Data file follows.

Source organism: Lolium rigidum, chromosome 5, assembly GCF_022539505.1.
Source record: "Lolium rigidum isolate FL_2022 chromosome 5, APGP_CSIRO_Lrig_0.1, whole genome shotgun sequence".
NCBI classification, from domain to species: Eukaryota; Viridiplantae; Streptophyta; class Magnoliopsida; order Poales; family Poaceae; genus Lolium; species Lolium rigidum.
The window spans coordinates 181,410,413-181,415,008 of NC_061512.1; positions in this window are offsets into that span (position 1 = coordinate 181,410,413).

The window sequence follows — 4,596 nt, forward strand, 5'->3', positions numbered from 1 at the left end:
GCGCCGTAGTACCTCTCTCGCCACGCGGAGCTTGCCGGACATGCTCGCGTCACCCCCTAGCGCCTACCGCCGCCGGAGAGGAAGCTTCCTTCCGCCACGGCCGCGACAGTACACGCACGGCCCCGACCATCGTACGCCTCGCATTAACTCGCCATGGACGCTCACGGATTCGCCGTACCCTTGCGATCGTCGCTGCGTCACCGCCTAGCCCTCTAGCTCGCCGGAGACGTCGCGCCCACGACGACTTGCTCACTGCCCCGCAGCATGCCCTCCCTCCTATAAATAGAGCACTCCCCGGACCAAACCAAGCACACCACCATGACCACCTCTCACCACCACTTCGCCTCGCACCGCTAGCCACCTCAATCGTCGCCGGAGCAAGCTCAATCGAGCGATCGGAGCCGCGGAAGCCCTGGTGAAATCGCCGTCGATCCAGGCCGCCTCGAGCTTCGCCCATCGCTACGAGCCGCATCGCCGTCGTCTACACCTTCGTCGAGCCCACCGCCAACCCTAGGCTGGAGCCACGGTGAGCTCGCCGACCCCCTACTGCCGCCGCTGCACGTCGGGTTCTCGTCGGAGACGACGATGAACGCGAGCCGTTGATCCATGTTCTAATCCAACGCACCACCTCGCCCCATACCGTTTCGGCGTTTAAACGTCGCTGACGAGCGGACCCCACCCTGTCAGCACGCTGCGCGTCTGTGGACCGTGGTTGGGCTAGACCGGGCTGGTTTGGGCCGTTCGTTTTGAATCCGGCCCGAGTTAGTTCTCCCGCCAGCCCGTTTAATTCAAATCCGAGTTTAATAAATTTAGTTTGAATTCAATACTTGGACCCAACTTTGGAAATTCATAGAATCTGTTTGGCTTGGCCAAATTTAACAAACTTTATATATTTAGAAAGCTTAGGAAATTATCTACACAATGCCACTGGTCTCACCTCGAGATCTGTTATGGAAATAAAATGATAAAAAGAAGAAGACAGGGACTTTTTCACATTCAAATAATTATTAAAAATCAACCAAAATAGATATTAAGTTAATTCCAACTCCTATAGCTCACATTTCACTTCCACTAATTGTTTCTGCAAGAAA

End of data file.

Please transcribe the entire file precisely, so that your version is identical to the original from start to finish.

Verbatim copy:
Source organism: Lolium rigidum, chromosome 5, assembly GCF_022539505.1.
Source record: "Lolium rigidum isolate FL_2022 chromosome 5, APGP_CSIRO_Lrig_0.1, whole genome shotgun sequence".
NCBI classification, from domain to species: Eukaryota; Viridiplantae; Streptophyta; class Magnoliopsida; order Poales; family Poaceae; genus Lolium; species Lolium rigidum.
The window spans coordinates 181,410,413-181,415,008 of NC_061512.1; positions in this window are offsets into that span (position 1 = coordinate 181,410,413).

The window sequence follows — 4,596 nt, forward strand, 5'->3', positions numbered from 1 at the left end:
GCGCCGTAGTACCTCTCTCGCCACGCGGAGCTTGCCGGACATGCTCGCGTCACCCCCTAGCGCCTACCGCCGCCGGAGAGGAAGCTTCCTTCCGCCACGGCCGCGACAGTACACGCACGGCCCCGACCATCGTACGCCTCGCATTAACTCGCCATGGACGCTCACGGATTCGCCGTACCCTTGCGATCGTCGCTGCGTCACCGCCTAGCCCTCTAGCTCGCCGGAGACGTCGCGCCCACGACGACTTGCTCACTGCCCCGCAGCATGCCCTCCCTCCTATAAATAGAGCACTCCCCGGACCAAACCAAGCACACCACCATGACCACCTCTCACCACCACTTCGCCTCGCACCGCTAGCCACCTCAATCGTCGCCGGAGCAAGCTCAATCGAGCGATCGGAGCCGCGGAAGCCCTGGTGAAATCGCCGTCGATCCAGGCCGCCTCGAGCTTCGCCCATCGCTACGAGCCGCATCGCCGTCGTCTACACCTTCGTCGAGCCCACCGCCAACCCTAGGCTGGAGCCACGGTGAGCTCGCCGACCCCCTACTGCCGCCGCTGCACGTCGGGTTCTCGTCGGAGACGACGATGAACGCGAGCCGTTGATCCATGTTCTAATCCAACGCACCACCTCGCCCCATACCGTTTCGGCGTTTAAACGTCGCTGACGAGCGGACCCCACCCTGTCAGCACGCTGCGCGTCTGTGGACCGTGGTTGGGCTAGACCGGGCTGGTTTGGGCCGTTCGTTTTGAATCCGGCCCGAGTTAGTTCTCCCGCCAGCCCGTTTAATTCAAATCCGAGTTTAATAAATTTAGTTTGAATTCAATACTTGGACCCAACTTTGGAAATTCATAGAATCTGTTTGGCTTGGCCAAATTTAACAAACTTTATATATTTAGAAAGCTTAGGAAATTATCTACACAATGCCACTGGTCTCACCTCGAGATCTGTTATGGAAATAAAATGATAAAAAGAAGAAGACAGGGACTTTTTCACATTCAAATAATTATTAAAAATCAACCAAAATAGATATTAAGTTAATTCCAACTCCTATAGCTCACATTTCACTTCCACTAATTGTTTCTGCAAGAAA